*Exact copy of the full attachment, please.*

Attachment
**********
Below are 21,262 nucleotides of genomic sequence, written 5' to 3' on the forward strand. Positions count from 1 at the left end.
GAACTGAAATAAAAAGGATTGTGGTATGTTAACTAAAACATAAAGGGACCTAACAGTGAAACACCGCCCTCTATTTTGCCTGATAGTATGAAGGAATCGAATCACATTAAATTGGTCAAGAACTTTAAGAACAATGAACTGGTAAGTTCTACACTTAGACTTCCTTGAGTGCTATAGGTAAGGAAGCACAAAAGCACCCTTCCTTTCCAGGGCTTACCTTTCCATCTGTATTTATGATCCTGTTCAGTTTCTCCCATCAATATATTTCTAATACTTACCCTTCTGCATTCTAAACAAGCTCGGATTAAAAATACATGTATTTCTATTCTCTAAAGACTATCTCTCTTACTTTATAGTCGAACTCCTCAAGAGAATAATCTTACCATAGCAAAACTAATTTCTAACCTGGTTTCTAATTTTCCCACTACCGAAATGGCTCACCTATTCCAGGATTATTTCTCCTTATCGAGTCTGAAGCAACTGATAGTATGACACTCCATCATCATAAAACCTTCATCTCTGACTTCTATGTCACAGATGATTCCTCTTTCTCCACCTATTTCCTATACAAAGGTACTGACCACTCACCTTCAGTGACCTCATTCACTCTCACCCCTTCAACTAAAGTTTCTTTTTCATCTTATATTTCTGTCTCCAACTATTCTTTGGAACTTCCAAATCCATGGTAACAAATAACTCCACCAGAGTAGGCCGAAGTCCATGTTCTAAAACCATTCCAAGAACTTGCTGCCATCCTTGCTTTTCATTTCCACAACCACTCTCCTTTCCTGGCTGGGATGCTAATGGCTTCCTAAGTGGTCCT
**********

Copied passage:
Below are 21,262 nucleotides of genomic sequence, written 5' to 3' on the forward strand. Positions count from 1 at the left end.
GAACTGAAATAAAAAGGATTGTGGTATGTTAACTAAAACATAAAGGGACCTAACAGTGAAACACCGCCCTCTATTTTGCCTGATAGTATGAAGGAATCGAATCACATTAAATTGGTCAAGAACTTTAAGAACAATGAACTGGTAAGTTCTACACTTAGACTTCCTTGAGTGCTATAGGTAAGGAAGCACAAAAGCACCCTTCCTTTCCAGGGCTTACCTTTCCATCTGTATTTATGATCCTGTTCAGTTTCTCCCATCAATATATTTCTAATACTTACCCTTCTGCATTCTAAACAAGCTCGGATTAAAAATACATGTATTTCTATTCTCTAAAGACTATCTCTCTTACTTTATAGTCGAACTCCTCAAGAGAATAATCTTACCATAGCAAAACTAATTTCTAACCTGGTTTCTAATTTTCCCACTACCGAAATGGCTCACCTATTCCAGGATTATTTCTCCTTATCGAGTCTGAAGCAACTGATAGTATGACACTCCATCATCATAAAACCTTCATCTCTGACTTCTATGTCACAGATGATTCCTCTTTCTCCACCTATTTCCTATACAAAGGTACTGACCACTCACCTTCAGTGACCTCATTCACTCTCACCCCTTCAACTAAAGTTTCTTTTTCATCTTATATTTCTGTCTCCAACTATTCTTTGGAACTTCCAAATCCATGGTAACAAATAACTCCACCAGAGTAGGCCGAAGTCCATGTTCTAAAACCATTCCAAGAACTTGCTGCCATCCTTGCTTTTCATTTCCACAACCACTCTCCTTTCCTGGCTGGGATGCTAATGGCTTCCTAAGTGGTCCT